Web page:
- CDC released a report confirming that Zika virus causes birth defects on unborn babies
- These defectes include microcephaly and other serious brain anomalies
- The CDC scientists , however, cautioned there are still many questions unanswered
The United States Center for Disease Control and Prevention (CDC) has officially confirmed on Wednesday, April 13 that Zika virus causes birth defects such as microcephaly and other brain-related problems on unborn babies.
For the several past months, Zika virus is being linked to prenatal infections on women that often resulted to adverse pregnancy and other serious brain anomalies, most notably the abnormally-small head sizes and underdeveloped brains.
But scientists and health experts around the world, including those from CDC, were cautious in concluding that this virus which is being spread by Aedes mosquitos is the culprit behind the rare brain disease and head deformities on children.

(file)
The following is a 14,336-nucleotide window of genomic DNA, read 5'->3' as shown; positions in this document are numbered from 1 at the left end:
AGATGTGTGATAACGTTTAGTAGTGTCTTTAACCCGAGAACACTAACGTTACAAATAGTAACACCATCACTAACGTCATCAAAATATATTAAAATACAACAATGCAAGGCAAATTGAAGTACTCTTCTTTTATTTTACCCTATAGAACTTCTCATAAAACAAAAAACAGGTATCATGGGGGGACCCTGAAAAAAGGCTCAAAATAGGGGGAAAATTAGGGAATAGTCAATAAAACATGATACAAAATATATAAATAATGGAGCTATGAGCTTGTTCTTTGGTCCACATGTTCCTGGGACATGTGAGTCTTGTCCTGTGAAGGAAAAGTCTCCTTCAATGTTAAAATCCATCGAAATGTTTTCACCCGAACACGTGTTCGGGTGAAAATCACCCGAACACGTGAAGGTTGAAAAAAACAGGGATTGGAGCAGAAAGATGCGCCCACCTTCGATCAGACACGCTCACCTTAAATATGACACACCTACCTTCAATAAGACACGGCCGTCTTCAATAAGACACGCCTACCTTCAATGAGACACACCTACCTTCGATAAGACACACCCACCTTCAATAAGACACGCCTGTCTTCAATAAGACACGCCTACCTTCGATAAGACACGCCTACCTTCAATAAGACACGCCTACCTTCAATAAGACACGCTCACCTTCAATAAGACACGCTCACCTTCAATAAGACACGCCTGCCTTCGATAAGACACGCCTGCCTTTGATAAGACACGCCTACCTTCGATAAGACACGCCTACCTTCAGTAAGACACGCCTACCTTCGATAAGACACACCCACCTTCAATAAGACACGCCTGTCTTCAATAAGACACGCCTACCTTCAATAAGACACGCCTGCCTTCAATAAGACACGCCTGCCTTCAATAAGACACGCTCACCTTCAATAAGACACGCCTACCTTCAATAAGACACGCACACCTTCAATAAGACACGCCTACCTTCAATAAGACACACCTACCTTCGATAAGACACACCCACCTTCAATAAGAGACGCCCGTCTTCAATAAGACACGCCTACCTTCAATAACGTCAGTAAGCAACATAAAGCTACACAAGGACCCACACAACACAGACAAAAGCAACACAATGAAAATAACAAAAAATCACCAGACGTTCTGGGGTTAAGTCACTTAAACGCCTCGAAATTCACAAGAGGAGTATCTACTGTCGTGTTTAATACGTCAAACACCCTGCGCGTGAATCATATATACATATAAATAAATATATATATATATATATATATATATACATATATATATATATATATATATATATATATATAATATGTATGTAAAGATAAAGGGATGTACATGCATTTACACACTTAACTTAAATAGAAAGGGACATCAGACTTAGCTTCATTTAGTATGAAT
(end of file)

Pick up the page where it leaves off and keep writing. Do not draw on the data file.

They said more research is needed before they can conclusively determine that the relationship between the Zika virus and microcephaly and other brain defects on babies is ‘causal’.
Following the intensive review of evidence, scientists at CDC released a report acknowledging the link of Zika virus to microcephaly and other fetal malformations.
The study include evaluation of available data using criteria that have been proposed for the assessment of potential teratogens.
“On the basis of this review, we conclude that a causal relationship exists between prenatal Zika virus infection and microcephaly and other serious brain anomalies,” said the report published on The New England Journal of Medicine. (Click here to read more)